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619 New Students Welcomed to DePauw, "A Place Where People Come to Change the World"

619 New Students Welcomed to DePauw, "A Place Where People Come to Change the World"

August 22, 2015

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"You never know what complex array of interests and loves and connections and passions you will encounter on this campus, with this faculty and with your fellow students," DePauw University President Brian W. Casey told 619 new students at the annual opening convocation this afternoon.  "And you don't know which of these things are the things that will stun you and will become your newest interests, and these interests might not line up perfectly.  I'm telling you that that's not only okay, it's glorious."

DePauw's 19th president addressed members of the Class of 2019 and their families at the traditional opening convocation, which was held this afternoon in the Green Center for the Performing Arts, Kresge Auditorium.  The program takes place after a busy day of moving into residence halls and mingling with other new students at a picnic lunch.

DePauw's Class of 2019 comes from 23 different countries. Of the new students, 594 are first-years, another 16 are transferring to DePauw and there are nine international exchange students this fall.  Forty-four members of the incoming class are enrolled in the DePauw School of Music.  Nineteen percent are DePauw legacies (a parent, grandparent or sibling has attended the University in the past).

"In the next few days you'll be asked a million times, 'Where are you from?', 'What dorm do you live in?', 'What do you want to major in?'," Dr. Casey said.  And these are all variations on the bigger question of, 'Who are you?'.  And you will have your pat answers, but know that in very short order your answers to these questions will be changed, because you will have been changed.  Your education will be upon you."

"You are, in this moment of your life, in that 'strange river' between childhood and adulthood," Joseph Heithaus, professor of English, told the new students.  "Fortunately for you, there is a whole cast of faculty and staff to help you negotiate that space.  But we're not going to give you answers; we'll help you develop your own questions, and we'll give you languages to discern and to begin to understand."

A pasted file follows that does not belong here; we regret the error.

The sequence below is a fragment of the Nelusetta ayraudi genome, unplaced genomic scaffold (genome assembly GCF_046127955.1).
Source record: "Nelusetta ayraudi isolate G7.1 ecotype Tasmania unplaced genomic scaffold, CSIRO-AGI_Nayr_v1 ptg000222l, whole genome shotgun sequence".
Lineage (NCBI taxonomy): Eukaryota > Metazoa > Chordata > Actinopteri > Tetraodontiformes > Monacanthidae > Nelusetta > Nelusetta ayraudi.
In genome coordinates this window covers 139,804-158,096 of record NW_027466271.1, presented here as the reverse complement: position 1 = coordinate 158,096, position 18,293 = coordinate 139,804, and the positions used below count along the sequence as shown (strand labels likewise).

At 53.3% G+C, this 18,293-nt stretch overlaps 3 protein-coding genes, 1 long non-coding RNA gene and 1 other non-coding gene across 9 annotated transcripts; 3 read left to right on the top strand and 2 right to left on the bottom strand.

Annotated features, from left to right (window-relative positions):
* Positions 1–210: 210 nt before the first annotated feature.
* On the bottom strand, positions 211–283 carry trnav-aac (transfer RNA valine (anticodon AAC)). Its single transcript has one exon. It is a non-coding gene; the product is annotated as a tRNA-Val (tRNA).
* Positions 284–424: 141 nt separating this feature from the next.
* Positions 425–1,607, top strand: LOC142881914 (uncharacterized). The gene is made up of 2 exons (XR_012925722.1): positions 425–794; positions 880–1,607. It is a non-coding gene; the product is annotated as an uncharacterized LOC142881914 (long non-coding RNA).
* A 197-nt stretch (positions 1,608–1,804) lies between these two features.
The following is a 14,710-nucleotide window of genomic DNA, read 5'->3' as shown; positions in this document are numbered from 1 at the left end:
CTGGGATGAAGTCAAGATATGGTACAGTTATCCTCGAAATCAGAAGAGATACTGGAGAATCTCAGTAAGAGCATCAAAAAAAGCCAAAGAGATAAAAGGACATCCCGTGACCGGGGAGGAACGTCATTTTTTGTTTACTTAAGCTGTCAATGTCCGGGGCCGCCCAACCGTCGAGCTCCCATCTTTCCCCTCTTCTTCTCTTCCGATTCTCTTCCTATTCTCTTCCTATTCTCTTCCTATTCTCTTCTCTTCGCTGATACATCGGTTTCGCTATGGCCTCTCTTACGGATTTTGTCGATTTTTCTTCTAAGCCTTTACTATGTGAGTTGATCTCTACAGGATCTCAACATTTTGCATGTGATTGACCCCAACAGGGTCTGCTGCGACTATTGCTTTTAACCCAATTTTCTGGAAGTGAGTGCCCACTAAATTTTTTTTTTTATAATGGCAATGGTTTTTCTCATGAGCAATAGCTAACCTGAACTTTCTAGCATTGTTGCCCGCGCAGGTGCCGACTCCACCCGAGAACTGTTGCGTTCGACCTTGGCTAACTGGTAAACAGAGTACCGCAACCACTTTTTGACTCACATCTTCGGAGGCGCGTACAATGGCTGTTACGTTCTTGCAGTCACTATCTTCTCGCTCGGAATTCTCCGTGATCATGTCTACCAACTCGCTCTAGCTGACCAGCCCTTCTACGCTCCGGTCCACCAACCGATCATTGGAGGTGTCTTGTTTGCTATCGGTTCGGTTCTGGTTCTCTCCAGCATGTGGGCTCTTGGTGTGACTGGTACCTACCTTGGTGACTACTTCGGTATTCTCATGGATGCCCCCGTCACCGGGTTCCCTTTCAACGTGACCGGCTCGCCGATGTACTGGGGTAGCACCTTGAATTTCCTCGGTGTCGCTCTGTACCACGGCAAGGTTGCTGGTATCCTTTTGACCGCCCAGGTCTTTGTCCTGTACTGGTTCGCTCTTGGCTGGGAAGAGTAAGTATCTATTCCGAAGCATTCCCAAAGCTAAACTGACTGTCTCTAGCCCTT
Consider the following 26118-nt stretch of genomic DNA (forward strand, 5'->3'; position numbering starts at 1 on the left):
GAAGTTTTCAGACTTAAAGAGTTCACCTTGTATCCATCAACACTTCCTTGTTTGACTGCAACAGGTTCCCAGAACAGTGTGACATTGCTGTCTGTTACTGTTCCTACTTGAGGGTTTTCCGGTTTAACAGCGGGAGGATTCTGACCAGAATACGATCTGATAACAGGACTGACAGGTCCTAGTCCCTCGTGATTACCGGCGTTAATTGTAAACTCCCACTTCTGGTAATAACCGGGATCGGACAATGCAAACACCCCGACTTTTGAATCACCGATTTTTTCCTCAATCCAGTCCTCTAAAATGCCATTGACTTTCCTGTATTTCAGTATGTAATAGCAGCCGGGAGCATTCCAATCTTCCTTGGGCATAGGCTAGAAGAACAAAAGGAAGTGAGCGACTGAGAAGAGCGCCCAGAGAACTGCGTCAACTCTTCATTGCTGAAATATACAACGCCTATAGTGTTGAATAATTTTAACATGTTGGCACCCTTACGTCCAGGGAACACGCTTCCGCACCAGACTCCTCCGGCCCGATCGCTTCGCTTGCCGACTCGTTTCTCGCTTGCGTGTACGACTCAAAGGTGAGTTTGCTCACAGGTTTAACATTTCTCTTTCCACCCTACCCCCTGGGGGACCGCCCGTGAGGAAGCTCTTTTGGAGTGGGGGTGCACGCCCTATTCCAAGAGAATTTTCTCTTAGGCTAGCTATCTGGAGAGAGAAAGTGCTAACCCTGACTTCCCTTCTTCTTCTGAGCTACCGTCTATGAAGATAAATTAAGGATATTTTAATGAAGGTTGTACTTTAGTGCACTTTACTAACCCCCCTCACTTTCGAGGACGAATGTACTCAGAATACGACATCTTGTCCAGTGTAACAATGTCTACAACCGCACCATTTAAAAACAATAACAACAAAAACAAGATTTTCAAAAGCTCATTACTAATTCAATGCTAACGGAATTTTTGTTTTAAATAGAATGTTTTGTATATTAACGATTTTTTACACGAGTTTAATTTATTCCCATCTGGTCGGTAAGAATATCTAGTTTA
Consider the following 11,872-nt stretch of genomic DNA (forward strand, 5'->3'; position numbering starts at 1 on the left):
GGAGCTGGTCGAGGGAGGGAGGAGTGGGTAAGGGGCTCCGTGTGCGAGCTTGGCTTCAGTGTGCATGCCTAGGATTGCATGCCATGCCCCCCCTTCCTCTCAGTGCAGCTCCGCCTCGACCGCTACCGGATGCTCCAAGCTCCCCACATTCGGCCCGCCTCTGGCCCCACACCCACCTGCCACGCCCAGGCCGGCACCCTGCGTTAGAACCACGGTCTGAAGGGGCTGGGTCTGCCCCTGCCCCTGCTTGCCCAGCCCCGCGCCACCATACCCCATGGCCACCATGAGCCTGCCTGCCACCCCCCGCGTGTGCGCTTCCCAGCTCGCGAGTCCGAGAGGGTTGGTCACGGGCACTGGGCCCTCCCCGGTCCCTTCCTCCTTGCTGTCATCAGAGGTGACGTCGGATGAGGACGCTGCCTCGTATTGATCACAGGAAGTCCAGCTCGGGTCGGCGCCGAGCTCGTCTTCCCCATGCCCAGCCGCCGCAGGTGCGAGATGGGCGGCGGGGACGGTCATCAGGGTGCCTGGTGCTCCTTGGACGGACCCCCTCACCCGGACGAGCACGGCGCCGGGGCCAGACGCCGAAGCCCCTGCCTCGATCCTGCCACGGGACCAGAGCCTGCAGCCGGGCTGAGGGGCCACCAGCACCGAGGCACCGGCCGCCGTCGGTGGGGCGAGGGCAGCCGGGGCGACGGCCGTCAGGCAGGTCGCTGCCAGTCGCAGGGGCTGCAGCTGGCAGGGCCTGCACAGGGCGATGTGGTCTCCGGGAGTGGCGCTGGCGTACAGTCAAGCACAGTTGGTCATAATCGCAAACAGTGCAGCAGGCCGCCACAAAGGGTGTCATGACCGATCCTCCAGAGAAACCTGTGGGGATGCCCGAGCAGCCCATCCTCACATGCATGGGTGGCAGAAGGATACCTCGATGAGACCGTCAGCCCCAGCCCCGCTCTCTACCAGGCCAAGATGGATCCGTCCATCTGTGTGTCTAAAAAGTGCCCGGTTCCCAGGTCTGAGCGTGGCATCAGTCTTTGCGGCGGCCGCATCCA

Heithaus, who was selected by last year's senior class to address the incoming class at the opening convocation, based his talk around the poem The Beginning of Speech by Adonis, a Syrian poet who will be visiting campus next month. The poem reflects on the transformation that occurs from childhood to becoming an adult.

"They say that when we die, our lives flash before us.  I think on the day we go to college, our lives flash before our parents’ eyes," Professor Heithaus noted as looked out at the students and parents who filled the seats of the auditorium.

"On this day and in the days to come, you will have many moments of confusion, but you will also have moments of pristine clarity, moments you will remember the rest of your lives," the poet and professor stated.  He reminded the Class of 2019, "as you move away from the child you were, to not leave the child behind, to draw upon that deep primal self, that connection to the earliest life -- creative, profound, and ever changing, that lives in each of you."

Heithaus won the 2007 Discovery/The Nation Prize for a group of sonnets about poison plants that are the central thread of his first book, Poison Sonnets, published in 2012.  He concluded, "If you remember anything from my speech today, I want you, in the midst of your education here, to visit that child you once were, to bask in that wild, simple, creative self  a person at the beginning of speech who with one or two words spoke all things."

Craig Carter, student body president, invited the new undergraduates to the beginning of "a journey that few have traveled but many have envied, because DePauw is a place where people come to change the world." The senior urged the Class of 2019 to take advantage of the many connections the DePauw community has to offer and to embrace the challenges they will face.

"If you take nothing else away from me today, take this, that the people you meet here at DePauw, like yourselves, are like no others in the world and, like yourselves, their primary goals are, to improve themselves and the world they live in," stated Carter, a biology major and football player from Chicago.

The new students and their families also heard from Anne Harris, vice president for academic affairs; Christopher Wells, vice president for student life; and Donald M. Phelan '79, president of the DePauw Alumni Association.

After the program, students said goodbye to their families, had dinner with their faculty advisors and student mentors, and gathered for a class social.

Learn more about the Class of 2019 here.

Classes for the 2015-16 academic year begin Wednesday.